Obviously, whether someone is an equity owner of an LLC is a big deal on its own in terms of compensation and power. But in the context of Pennsylvania business divorces and the litigation that often accompanies them, equity ownership of an LLC confers certain rights and privileges on owners that non-owners do not have. For example, LLC owners can file derivative claims against their LLC for breach of fiduciary duty. They can also demand the LLC’s books and records for inspection.
Things tend to get murky when employees of an LLC claim to have been given equity in the company. That’s because many employment arrangements have profit-sharing provisions that are designed to provide the benefits of ownership without actually giving an employee ownership. When you add in the fact that these relationships are not always well-documented or are captured in DIY-ed agreements penned (i.e. downloaded from the Internet) by business people, it is easy to see how confusion can reign.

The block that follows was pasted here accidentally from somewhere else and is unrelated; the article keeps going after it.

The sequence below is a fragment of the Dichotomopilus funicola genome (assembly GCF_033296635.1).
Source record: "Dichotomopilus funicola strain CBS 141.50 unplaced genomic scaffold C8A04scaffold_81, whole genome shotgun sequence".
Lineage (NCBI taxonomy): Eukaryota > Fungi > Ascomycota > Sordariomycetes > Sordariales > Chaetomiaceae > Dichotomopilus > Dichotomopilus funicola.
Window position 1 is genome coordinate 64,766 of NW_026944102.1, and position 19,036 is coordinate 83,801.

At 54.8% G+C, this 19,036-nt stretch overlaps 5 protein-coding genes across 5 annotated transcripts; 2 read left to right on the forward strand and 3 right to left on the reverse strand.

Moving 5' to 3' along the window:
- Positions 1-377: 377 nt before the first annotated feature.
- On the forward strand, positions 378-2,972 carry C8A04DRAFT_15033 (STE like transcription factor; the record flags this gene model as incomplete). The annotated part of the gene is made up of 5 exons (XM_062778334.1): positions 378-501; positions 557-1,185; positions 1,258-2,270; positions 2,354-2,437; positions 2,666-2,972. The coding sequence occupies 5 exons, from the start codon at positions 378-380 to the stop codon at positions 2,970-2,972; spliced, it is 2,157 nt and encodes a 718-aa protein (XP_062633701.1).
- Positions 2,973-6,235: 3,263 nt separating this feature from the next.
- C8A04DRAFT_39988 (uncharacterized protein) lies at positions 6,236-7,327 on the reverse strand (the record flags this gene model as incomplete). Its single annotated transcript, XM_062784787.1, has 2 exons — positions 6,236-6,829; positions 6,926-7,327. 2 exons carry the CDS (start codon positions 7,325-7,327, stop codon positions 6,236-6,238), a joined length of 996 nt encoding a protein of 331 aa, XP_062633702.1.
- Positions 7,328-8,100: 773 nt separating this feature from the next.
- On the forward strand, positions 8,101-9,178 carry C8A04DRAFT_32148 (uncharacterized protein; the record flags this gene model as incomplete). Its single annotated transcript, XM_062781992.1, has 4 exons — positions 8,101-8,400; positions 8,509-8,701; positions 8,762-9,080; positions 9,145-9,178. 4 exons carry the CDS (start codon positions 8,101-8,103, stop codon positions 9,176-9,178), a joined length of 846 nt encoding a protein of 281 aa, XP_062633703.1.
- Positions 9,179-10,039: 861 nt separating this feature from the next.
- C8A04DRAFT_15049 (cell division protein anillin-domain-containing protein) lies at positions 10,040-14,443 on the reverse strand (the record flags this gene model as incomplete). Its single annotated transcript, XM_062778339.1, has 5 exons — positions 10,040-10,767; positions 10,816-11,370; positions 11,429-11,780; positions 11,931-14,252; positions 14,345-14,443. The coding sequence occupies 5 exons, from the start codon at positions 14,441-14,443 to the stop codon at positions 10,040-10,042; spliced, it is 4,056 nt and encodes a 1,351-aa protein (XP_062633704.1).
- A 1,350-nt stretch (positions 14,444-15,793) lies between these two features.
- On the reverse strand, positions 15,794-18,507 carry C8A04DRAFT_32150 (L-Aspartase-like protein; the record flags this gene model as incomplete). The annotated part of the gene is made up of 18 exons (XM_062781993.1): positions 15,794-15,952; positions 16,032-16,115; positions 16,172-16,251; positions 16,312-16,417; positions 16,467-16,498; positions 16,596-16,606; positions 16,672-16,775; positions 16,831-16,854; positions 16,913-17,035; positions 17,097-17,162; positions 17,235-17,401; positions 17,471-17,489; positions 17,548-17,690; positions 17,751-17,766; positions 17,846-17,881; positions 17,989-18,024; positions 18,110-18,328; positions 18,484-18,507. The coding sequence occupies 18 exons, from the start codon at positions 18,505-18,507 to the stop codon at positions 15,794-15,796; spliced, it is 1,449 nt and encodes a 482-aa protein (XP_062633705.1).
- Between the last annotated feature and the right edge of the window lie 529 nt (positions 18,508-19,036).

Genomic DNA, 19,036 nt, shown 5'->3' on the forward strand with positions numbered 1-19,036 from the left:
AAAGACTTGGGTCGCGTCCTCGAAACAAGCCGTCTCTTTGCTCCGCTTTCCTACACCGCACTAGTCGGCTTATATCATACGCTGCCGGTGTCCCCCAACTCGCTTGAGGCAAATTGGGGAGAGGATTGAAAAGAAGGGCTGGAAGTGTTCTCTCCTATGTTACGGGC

Two guys, an email, and an unchanged LLC operating agreement
Interestingly, there have not been recent notable Pennsylvania court decisions on this issue. But thankfully, judges in the Commonwealth’s neighbor to the east recently decided a case that shows why supposed grants of LLC ownership to an employee can easily become murky.
In Funsch v. Procida Funding, LLC, et al., No A-3899-18T4 (N.J. Super. Ct. Dec. 3, 2020), Kyle Funsch sued his former boss Billy Procida, Billy’s real estate investment company, Procida Funding, LLC, and another employee, John Mullane. Billy was the sole member of Procida Funding.